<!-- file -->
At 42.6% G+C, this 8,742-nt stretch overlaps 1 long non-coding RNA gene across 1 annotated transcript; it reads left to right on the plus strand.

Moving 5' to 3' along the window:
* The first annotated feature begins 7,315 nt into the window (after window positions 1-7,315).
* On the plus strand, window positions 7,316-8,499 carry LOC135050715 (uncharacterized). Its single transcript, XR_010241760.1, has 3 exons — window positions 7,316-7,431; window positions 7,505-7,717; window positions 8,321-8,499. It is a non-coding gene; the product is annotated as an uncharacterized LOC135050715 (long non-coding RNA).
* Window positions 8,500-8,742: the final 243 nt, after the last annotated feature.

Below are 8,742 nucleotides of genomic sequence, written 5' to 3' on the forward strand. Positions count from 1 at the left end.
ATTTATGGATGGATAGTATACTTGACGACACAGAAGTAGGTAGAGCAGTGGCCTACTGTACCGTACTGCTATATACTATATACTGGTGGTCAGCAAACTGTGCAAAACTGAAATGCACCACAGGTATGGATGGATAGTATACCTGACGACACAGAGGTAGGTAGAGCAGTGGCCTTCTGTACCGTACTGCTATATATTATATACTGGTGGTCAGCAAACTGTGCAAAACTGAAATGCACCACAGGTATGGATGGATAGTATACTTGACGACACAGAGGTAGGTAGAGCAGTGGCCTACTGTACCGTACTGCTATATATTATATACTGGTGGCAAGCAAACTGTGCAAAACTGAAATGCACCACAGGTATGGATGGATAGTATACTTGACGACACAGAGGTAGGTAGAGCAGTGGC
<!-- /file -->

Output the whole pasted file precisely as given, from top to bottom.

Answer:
At 42.6% G+C, this 8,742-nt stretch overlaps 1 long non-coding RNA gene across 1 annotated transcript; it reads left to right on the plus strand.

Moving 5' to 3' along the window:
* The first annotated feature begins 7,315 nt into the window (after window positions 1-7,315).
* On the plus strand, window positions 7,316-8,499 carry LOC135050715 (uncharacterized). Its single transcript, XR_010241760.1, has 3 exons — window positions 7,316-7,431; window positions 7,505-7,717; window positions 8,321-8,499. It is a non-coding gene; the product is annotated as an uncharacterized LOC135050715 (long non-coding RNA).
* Window positions 8,500-8,742: the final 243 nt, after the last annotated feature.

Below are 8,742 nucleotides of genomic sequence, written 5' to 3' on the forward strand. Positions count from 1 at the left end.
ATTTATGGATGGATAGTATACTTGACGACACAGAAGTAGGTAGAGCAGTGGCCTACTGTACCGTACTGCTATATACTATATACTGGTGGTCAGCAAACTGTGCAAAACTGAAATGCACCACAGGTATGGATGGATAGTATACCTGACGACACAGAGGTAGGTAGAGCAGTGGCCTTCTGTACCGTACTGCTATATATTATATACTGGTGGTCAGCAAACTGTGCAAAACTGAAATGCACCACAGGTATGGATGGATAGTATACTTGACGACACAGAGGTAGGTAGAGCAGTGGCCTACTGTACCGTACTGCTATATATTATATACTGGTGGCAAGCAAACTGTGCAAAACTGAAATGCACCACAGGTATGGATGGATAGTATACTTGACGACACAGAGGTAGGTAGAGCAGTGGC